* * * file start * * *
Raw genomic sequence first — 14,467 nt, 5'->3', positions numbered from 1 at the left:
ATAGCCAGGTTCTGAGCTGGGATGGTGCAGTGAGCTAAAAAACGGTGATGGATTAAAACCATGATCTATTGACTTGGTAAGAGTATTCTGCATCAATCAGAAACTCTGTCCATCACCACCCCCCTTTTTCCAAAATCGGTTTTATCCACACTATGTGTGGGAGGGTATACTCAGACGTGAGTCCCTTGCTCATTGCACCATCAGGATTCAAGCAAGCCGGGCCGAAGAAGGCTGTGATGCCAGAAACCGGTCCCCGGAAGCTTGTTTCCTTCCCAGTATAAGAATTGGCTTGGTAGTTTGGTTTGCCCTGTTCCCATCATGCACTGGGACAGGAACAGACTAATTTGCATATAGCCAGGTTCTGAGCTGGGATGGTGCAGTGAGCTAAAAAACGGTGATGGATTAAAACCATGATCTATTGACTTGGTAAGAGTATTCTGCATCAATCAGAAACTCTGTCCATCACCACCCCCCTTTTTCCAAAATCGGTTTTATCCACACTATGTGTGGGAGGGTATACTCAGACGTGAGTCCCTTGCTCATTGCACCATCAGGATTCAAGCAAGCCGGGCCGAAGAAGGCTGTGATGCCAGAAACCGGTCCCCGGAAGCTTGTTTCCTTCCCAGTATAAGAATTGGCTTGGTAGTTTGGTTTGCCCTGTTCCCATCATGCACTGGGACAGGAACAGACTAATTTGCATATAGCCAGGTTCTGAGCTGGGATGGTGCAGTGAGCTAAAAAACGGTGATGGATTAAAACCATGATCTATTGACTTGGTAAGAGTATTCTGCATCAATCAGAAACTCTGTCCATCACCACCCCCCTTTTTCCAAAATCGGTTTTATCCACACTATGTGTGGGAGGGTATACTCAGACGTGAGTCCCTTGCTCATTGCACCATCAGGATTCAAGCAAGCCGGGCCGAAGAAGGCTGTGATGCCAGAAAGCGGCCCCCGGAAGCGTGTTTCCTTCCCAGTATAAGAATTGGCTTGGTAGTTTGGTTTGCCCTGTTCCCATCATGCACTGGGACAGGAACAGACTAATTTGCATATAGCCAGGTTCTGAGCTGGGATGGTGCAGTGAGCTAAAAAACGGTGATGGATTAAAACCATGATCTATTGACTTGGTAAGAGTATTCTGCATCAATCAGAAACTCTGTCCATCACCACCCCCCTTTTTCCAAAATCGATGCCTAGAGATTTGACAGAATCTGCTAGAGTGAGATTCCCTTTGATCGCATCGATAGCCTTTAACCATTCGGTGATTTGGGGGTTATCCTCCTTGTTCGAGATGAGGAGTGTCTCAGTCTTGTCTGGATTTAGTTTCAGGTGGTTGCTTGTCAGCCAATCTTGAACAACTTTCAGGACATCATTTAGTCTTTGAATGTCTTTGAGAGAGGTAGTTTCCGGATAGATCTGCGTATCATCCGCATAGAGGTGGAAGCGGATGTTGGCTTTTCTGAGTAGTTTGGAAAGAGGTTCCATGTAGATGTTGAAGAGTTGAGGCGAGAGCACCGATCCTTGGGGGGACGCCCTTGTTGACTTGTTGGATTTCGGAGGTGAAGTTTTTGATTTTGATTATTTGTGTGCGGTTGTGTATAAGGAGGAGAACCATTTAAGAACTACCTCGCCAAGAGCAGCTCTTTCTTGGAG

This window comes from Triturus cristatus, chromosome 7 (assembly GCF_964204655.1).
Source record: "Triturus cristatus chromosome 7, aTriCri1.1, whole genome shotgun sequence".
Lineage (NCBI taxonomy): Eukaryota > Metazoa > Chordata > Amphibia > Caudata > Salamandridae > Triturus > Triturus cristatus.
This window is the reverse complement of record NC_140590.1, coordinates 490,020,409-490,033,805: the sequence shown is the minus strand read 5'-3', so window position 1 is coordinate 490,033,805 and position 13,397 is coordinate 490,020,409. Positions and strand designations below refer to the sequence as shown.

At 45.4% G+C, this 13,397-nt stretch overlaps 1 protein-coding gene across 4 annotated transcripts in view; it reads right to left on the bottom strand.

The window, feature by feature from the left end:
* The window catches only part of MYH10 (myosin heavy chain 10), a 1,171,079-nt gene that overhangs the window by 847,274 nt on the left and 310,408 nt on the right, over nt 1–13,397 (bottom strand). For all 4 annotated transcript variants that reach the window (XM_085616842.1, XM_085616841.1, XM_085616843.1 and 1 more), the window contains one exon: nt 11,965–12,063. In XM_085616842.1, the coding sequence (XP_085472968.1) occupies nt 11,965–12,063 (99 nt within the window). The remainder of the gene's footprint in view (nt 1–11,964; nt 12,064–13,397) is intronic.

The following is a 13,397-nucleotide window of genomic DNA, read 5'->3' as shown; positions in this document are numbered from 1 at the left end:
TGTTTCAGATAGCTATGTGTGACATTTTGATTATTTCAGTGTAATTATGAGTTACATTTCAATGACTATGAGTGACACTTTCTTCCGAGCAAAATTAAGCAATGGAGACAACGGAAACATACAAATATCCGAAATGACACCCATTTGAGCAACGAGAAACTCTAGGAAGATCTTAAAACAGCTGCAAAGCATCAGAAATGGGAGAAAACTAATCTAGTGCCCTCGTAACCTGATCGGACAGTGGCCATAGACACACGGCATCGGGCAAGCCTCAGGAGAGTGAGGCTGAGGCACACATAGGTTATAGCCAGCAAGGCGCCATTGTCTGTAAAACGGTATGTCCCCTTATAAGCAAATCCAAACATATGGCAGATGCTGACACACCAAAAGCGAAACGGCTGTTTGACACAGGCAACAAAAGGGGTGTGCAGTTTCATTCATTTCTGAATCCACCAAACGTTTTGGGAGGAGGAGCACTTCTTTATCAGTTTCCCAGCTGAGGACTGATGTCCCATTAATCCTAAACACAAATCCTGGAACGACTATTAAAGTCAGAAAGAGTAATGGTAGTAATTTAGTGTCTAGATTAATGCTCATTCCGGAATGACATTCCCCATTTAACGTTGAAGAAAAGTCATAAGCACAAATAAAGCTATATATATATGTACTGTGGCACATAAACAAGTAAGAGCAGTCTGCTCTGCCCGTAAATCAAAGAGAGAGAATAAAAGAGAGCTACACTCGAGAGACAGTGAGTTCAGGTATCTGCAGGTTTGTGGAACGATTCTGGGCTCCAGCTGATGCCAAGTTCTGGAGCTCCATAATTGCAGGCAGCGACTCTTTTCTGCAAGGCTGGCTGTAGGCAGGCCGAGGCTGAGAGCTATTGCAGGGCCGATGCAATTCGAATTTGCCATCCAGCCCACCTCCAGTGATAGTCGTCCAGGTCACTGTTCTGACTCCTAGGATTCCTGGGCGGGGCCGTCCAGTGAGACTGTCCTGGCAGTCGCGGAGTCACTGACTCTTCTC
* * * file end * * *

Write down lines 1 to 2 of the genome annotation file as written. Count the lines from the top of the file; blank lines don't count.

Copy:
Raw genomic sequence first — 14,467 nt, 5'->3', positions numbered from 1 at the left:
ATAGCCAGGTTCTGAGCTGGGATGGTGCAGTGAGCTAAAAAACGGTGATGGATTAAAACCATGATCTATTGACTTGGTAAGAGTATTCTGCATCAATCAGAAACTCTGTCCATCACCACCCCCCTTTTTCCAAAATCGGTTTTATCCACACTATGTGTGGGAGGGTATACTCAGACGTGAGTCCCTTGCTCATTGCACCATCAGGATTCAAGCAAGCCGGGCCGAAGAAGGCTGTGATGCCAGAAACCGGTCCCCGGAAGCTTGTTTCCTTCCCAGTATAAGAATTGGCTTGGTAGTTTGGTTTGCCCTGTTCCCATCATGCACTGGGACAGGAACAGACTAATTTGCATATAGCCAGGTTCTGAGCTGGGATGGTGCAGTGAGCTAAAAAACGGTGATGGATTAAAACCATGATCTATTGACTTGGTAAGAGTATTCTGCATCAATCAGAAACTCTGTCCATCACCACCCCCCTTTTTCCAAAATCGGTTTTATCCACACTATGTGTGGGAGGGTATACTCAGACGTGAGTCCCTTGCTCATTGCACCATCAGGATTCAAGCAAGCCGGGCCGAAGAAGGCTGTGATGCCAGAAACCGGTCCCCGGAAGCTTGTTTCCTTCCCAGTATAAGAATTGGCTTGGTAGTTTGGTTTGCCCTGTTCCCATCATGCACTGGGACAGGAACAGACTAATTTGCATATAGCCAGGTTCTGAGCTGGGATGGTGCAGTGAGCTAAAAAACGGTGATGGATTAAAACCATGATCTATTGACTTGGTAAGAGTATTCTGCATCAATCAGAAACTCTGTCCATCACCACCCCCCTTTTTCCAAAATCGGTTTTATCCACACTATGTGTGGGAGGGTATACTCAGACGTGAGTCCCTTGCTCATTGCACCATCAGGATTCAAGCAAGCCGGGCCGAAGAAGGCTGTGATGCCAGAAAGCGGCCCCCGGAAGCGTGTTTCCTTCCCAGTATAAGAATTGGCTTGGTAGTTTGGTTTGCCCTGTTCCCATCATGCACTGGGACAGGAACAGACTAATTTGCATATAGCCAGGTTCTGAGCTGGGATGGTGCAGTGAGCTAAAAAACGGTGATGGATTAAAACCATGATCTATTGACTTGGTAAGAGTATTCTGCATCAATCAGAAACTCTGTCCATCACCACCCCCCTTTTTCCAAAATCGATGCCTAGAGATTTGACAGAATCTGCTAGAGTGAGATTCCCTTTGATCGCATCGATAGCCTTTAACCATTCGGTGATTTGGGGGTTATCCTCCTTGTTCGAGATGAGGAGTGTCTCAGTCTTGTCTGGATTTAGTTTCAGGTGGTTGCTTGTCAGCCAATCTTGAACAACTTTCAGGACATCATTTAGTCTTTGAATGTCTTTGAGAGAGGTAGTTTCCGGATAGATCTGCGTATCATCCGCATAGAGGTGGAAGCGGATGTTGGCTTTTCTGAGTAGTTTGGAAAGAGGTTCCATGTAGATGTTGAAGAGTTGAGGCGAGAGCACCGATCCTTGGGGGGACGCCCTTGTTGACTTGTTGGATTTCGGAGGTGAAGTTTTTGATTTTGATTATTTGTGTGCGGTTGTGTATAAGGAGGAGAACCATTTAAGAACTACCTCGCCAAGAGCAGCTCTTTCTTGGAG